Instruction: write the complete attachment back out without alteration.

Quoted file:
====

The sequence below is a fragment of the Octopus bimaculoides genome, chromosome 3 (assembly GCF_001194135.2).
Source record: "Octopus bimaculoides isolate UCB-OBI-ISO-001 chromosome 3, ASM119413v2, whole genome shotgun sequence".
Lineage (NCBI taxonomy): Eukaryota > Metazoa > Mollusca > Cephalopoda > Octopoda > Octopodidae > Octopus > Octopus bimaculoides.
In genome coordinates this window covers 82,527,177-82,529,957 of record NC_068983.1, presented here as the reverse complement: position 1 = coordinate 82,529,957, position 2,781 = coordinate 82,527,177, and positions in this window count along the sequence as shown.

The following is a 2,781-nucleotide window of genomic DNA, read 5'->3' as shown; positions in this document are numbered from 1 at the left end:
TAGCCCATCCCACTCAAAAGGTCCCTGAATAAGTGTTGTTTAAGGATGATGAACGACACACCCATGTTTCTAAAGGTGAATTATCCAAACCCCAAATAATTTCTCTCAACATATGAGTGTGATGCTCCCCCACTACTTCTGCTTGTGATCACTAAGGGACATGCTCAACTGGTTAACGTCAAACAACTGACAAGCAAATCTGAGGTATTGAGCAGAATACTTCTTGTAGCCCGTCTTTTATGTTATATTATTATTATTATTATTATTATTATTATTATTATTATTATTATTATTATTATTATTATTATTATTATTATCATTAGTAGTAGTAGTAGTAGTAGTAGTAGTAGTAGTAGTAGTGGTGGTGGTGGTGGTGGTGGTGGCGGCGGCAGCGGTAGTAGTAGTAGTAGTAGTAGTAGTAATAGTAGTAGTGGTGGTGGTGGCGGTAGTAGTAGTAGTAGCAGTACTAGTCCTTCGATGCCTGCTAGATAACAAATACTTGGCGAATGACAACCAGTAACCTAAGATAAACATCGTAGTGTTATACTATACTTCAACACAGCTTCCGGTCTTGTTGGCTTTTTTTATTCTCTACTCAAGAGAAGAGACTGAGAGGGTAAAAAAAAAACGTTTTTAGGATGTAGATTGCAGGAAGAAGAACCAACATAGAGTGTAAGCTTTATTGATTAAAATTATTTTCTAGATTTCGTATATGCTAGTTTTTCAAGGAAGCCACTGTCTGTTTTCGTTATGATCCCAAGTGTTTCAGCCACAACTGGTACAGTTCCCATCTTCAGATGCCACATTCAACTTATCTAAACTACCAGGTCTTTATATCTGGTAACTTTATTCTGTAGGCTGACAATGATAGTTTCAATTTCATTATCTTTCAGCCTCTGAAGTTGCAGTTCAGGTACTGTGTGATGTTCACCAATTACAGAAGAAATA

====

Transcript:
The sequence below is a fragment of the Octopus bimaculoides genome, chromosome 3 (assembly GCF_001194135.2).
Source record: "Octopus bimaculoides isolate UCB-OBI-ISO-001 chromosome 3, ASM119413v2, whole genome shotgun sequence".
Lineage (NCBI taxonomy): Eukaryota > Metazoa > Mollusca > Cephalopoda > Octopoda > Octopodidae > Octopus > Octopus bimaculoides.
In genome coordinates this window covers 82,527,177-82,529,957 of record NC_068983.1, presented here as the reverse complement: position 1 = coordinate 82,529,957, position 2,781 = coordinate 82,527,177, and positions in this window count along the sequence as shown.

The following is a 2,781-nucleotide window of genomic DNA, read 5'->3' as shown; positions in this document are numbered from 1 at the left end:
TAGCCCATCCCACTCAAAAGGTCCCTGAATAAGTGTTGTTTAAGGATGATGAACGACACACCCATGTTTCTAAAGGTGAATTATCCAAACCCCAAATAATTTCTCTCAACATATGAGTGTGATGCTCCCCCACTACTTCTGCTTGTGATCACTAAGGGACATGCTCAACTGGTTAACGTCAAACAACTGACAAGCAAATCTGAGGTATTGAGCAGAATACTTCTTGTAGCCCGTCTTTTATGTTATATTATTATTATTATTATTATTATTATTATTATTATTATTATTATTATTATTATTATTATTATTATTATTATCATTAGTAGTAGTAGTAGTAGTAGTAGTAGTAGTAGTAGTAGTGGTGGTGGTGGTGGTGGTGGTGGCGGCGGCAGCGGTAGTAGTAGTAGTAGTAGTAGTAGTAATAGTAGTAGTGGTGGTGGTGGCGGTAGTAGTAGTAGTAGCAGTACTAGTCCTTCGATGCCTGCTAGATAACAAATACTTGGCGAATGACAACCAGTAACCTAAGATAAACATCGTAGTGTTATACTATACTTCAACACAGCTTCCGGTCTTGTTGGCTTTTTTTATTCTCTACTCAAGAGAAGAGACTGAGAGGGTAAAAAAAAAACGTTTTTAGGATGTAGATTGCAGGAAGAAGAACCAACATAGAGTGTAAGCTTTATTGATTAAAATTATTTTCTAGATTTCGTATATGCTAGTTTTTCAAGGAAGCCACTGTCTGTTTTCGTTATGATCCCAAGTGTTTCAGCCACAACTGGTACAGTTCCCATCTTCAGATGCCACATTCAACTTATCTAAACTACCAGGTCTTTATATCTGGTAACTTTATTCTGTAGGCTGACAATGATAGTTTCAATTTCATTATCTTTCAGCCTCTGAAGTTGCAGTTCAGGTACTGTGTGATGTTCACCAATTACAGAAGAAATA